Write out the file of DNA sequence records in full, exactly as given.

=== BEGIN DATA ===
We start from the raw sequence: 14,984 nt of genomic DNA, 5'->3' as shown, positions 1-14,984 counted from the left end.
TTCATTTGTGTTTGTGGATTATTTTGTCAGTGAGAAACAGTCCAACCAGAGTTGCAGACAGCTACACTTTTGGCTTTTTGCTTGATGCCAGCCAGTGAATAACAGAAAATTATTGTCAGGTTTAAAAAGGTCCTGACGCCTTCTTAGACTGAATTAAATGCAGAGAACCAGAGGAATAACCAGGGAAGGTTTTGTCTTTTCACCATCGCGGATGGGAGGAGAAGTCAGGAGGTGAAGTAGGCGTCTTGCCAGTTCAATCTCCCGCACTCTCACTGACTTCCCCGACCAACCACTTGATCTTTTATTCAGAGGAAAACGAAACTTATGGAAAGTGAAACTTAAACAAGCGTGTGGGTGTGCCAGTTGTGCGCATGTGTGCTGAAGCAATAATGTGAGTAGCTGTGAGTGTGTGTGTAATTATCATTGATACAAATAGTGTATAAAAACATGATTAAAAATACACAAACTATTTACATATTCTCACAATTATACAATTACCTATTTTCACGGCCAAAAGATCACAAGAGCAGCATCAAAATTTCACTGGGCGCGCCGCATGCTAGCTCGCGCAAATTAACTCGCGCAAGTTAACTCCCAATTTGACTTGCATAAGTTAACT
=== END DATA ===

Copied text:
We start from the raw sequence: 14,984 nt of genomic DNA, 5'->3' as shown, positions 1-14,984 counted from the left end.
TTCATTTGTGTTTGTGGATTATTTTGTCAGTGAGAAACAGTCCAACCAGAGTTGCAGACAGCTACACTTTTGGCTTTTTGCTTGATGCCAGCCAGTGAATAACAGAAAATTATTGTCAGGTTTAAAAAGGTCCTGACGCCTTCTTAGACTGAATTAAATGCAGAGAACCAGAGGAATAACCAGGGAAGGTTTTGTCTTTTCACCATCGCGGATGGGAGGAGAAGTCAGGAGGTGAAGTAGGCGTCTTGCCAGTTCAATCTCCCGCACTCTCACTGACTTCCCCGACCAACCACTTGATCTTTTATTCAGAGGAAAACGAAACTTATGGAAAGTGAAACTTAAACAAGCGTGTGGGTGTGCCAGTTGTGCGCATGTGTGCTGAAGCAATAATGTGAGTAGCTGTGAGTGTGTGTGTAATTATCATTGATACAAATAGTGTATAAAAACATGATTAAAAATACACAAACTATTTACATATTCTCACAATTATACAATTACCTATTTTCACGGCCAAAAGATCACAAGAGCAGCATCAAAATTTCACTGGGCGCGCCGCATGCTAGCTCGCGCAAATTAACTCGCGCAAGTTAACTCCCAATTTGACTTGCATAAGTTAACT